Her rivals call her Germany's “debt queen,” but Hannelore Kraft's victory in a state election on the weekend has driven speculation she could challenge Chancellor Angela Merkel as the mother of a nation famed for its frugality.
Ms. Kraft's ready smile and common touch helped her turn around the fortunes of her centre-left Social Democrats (SPD) in Sunday’s vote in North Rhine-Westphalia and she was re-elected premier of Germany's most populous state.
The defeat comes just one week after France and Greece voted out pro-austerity leaders – and Ms. Kraft’s victory can been as a precursor for national elections. While many see it as a rebuke of Ms. Merkel’s pro-austerity program, others say the results were mainly due to an inept campaign by Norbert Röttgen, the German Environment Minister. This is the worst post-war defeat in the state for his party, Ms. Merkel’s Christian Democratic Union (CDU).
The SPD won 39.1 per cent against 26.3 per cent for the CDU.
Ms. Kraft’s style contrasts with Ms. Merkel, dubbed “Mutti” – or “mummy” – by German media because of her undisputed grip on power but who often looks stiff when meeting voters face to face.
An economist and business consultant whose father was a tram-worker, Ms. Kraft has nowhere near the political experience of Ms. Merkel, who has been in power since 2005, even though, at 50, Ms. Kraft is only seven years Ms. Merkel’s junior. But Ms. Kraft has earned a reputation for political pragmatism, just like the conservative chancellor who will fight for a third term in 16 months' time; and Ms. Kraft has an earthy charm Ms. Merkel lacks.
Ms. Kraft gave her victory speech in a disco, not somewhere Ms. Merkel would choose, breaking into song and thanking her mother for doing the ironing during the campaign. “To be honest, I am totally kaput,” she told supporters.
On the campaign trail, she mingled with shoppers and chatted about day-to-day concerns, drawing on her own family's experience such as the time when her husband was unemployed.
One tongue-in-cheek campaign poster “ Currywurst ist SPD” – roughly translated as “Curry sausage: That's the SPD” in reference to the working-class delicacy – rams home Ms. Kraft's election message that she is close to ordinary people.
For two years before Sunday's vote, the personable blonde with a penchant for puzzles and quiz games led a minority state government with the Greens, winning opposition support for school reform, an end to tuition fees and more childcare funds.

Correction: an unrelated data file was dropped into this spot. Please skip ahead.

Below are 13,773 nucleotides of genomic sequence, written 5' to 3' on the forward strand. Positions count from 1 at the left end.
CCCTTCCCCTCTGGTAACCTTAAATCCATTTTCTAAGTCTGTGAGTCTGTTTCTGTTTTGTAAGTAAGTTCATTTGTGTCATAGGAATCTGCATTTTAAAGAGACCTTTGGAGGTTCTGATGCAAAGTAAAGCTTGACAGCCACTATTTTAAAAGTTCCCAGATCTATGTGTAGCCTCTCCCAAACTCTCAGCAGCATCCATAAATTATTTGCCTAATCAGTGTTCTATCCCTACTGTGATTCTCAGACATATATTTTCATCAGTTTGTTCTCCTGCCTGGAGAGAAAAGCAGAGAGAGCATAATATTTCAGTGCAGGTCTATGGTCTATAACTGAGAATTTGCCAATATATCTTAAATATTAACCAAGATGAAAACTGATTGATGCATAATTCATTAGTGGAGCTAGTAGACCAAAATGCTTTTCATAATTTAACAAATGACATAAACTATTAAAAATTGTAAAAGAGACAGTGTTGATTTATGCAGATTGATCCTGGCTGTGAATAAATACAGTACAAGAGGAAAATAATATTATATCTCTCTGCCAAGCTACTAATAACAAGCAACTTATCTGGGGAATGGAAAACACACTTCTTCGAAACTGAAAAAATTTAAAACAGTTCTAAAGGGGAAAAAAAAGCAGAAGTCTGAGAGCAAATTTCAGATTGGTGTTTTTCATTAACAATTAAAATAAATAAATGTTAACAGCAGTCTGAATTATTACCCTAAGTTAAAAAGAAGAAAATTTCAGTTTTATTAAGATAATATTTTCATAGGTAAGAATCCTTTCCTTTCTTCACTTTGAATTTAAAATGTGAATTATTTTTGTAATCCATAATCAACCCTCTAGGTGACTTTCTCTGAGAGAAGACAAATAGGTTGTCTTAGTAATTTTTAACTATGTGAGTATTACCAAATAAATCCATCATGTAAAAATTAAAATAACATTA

Even Ms. Merkel paid tribute to Ms. Kraft's campaign, telling a news conference on Monday alongside her sorry candidate, Mr. Röttgen: “The SPD's victory was clearly down to their leading candidate so I congratulate them on this success.”
Ms. Kraft's political priorities – a minimum wage, education reform and boosting North Rhine-Westphalia business appeal – are linked to the economy. Yet her biggest vulnerability is fiscal management and that could yet dent any hopes of higher office.
The CDU has homed in on North Rhine-Westphalia’s record debt pile of 180-billion euros and calls Ms. Kraft the “debt queen” although the debts were built up over many years.
It is unclear if she will deliver on the state's obligations to cut debt under Germany's new “debt brake” law which is attracting plenty of attention as the euro zone debt crisis continues to bubble.
Her failure to get her 2012 budget plans passed after a court ruled a supplementary budget for 2010 unconstitutional forced her to call an early election and left her exposed to charges of fiscal incompetence.
What the papers say
German newspapers weigh in on Angela Merkel and Hannelore Kraft:
The centre-left broadsheet, Süddeutsche Zeitung
Angela Merkel is frequently referred to as the savings chancellor. But she is mostly interested in seeing Europe save – not Germany. Her rejection of tax cuts is, at the end of the day, hardly comparable to an austerity plan involving deep pay cuts or steep pension reductions. And both women espouse noble motives: Ms. Kraft refers to her spending as preventative politics. Ms. Merkel claims to be spending so as not to idle the economic motor in the only large European economy that is still growing.
The conservative daily Die Welt
One year ago, the constitutional court ruled that the 2010 supplementary budget put forward by the Social Democrats and the Green Party was unconstitutional: a singular occurrence in the history of postwar Germany. But that didn't slow down the “queen of debt.” As if she had never heard of the dilemmas facing the welfare state, Ms. Kraft stuck undaunted to the Social Democratic philosophical principles of the past. And she really believed in her ability to market renewed borrowing as start-up funding for future growth and development.”